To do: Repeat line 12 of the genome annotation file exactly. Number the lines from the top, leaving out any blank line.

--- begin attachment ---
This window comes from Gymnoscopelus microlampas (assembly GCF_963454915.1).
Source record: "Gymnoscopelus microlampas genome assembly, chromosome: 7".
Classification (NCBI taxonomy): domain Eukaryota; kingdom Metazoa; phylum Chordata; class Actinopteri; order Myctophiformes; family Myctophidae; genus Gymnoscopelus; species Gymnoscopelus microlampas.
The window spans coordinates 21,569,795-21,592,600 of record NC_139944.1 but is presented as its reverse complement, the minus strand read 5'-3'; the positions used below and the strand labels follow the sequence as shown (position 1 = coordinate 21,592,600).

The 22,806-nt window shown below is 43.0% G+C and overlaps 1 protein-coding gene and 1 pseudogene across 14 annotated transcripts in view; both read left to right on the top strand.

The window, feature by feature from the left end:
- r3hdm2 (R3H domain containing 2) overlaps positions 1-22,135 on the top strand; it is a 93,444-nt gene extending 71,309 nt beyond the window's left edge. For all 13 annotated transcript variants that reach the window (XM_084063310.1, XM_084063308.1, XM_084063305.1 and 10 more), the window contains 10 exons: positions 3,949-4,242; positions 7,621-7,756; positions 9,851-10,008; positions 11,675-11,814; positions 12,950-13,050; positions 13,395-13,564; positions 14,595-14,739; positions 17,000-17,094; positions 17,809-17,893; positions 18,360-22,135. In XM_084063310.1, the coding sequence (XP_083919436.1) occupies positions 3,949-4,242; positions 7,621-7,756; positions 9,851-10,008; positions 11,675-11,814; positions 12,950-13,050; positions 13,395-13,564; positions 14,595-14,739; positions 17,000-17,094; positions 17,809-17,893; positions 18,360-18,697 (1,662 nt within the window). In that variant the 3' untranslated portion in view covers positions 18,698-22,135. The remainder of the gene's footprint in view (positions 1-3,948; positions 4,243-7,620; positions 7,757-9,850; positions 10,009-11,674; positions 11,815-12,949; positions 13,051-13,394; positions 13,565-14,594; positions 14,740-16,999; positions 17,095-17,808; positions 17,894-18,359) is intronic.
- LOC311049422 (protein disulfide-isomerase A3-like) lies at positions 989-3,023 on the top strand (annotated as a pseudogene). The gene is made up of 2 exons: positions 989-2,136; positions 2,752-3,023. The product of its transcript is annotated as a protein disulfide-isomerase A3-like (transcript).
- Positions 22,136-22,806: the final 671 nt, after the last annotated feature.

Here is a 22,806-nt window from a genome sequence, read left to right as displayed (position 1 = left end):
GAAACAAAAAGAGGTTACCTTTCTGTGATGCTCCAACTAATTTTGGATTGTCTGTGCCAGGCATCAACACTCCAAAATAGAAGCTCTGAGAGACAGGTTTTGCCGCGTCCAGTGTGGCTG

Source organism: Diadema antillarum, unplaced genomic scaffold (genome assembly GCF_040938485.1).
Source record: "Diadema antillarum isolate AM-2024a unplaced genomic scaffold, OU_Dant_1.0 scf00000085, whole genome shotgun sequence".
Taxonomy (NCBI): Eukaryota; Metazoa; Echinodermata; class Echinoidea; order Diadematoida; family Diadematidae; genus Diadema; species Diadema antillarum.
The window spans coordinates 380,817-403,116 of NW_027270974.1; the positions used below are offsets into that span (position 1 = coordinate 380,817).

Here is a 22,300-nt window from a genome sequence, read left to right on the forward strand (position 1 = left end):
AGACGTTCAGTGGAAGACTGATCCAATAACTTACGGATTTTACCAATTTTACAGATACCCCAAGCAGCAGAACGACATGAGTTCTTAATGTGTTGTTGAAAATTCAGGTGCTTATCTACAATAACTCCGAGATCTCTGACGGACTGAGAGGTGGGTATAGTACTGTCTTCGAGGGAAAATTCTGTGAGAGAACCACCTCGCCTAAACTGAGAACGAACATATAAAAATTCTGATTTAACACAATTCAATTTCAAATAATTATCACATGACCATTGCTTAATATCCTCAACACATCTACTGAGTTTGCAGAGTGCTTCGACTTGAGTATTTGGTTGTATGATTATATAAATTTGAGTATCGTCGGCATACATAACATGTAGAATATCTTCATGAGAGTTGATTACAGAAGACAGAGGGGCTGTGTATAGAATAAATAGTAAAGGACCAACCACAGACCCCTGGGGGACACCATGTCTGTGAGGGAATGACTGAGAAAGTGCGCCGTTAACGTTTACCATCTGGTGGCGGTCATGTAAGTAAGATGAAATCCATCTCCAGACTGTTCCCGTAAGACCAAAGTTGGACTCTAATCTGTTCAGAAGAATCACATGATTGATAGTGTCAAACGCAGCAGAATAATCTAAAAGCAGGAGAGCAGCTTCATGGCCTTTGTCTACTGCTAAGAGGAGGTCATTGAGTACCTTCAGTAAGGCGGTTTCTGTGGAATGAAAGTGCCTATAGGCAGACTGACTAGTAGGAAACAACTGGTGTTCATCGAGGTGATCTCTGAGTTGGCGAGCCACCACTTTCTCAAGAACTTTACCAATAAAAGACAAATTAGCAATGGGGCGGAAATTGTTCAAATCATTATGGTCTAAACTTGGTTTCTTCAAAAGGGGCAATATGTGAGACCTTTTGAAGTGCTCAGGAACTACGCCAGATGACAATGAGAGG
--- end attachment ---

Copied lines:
Source organism: Diadema antillarum, unplaced genomic scaffold (genome assembly GCF_040938485.1).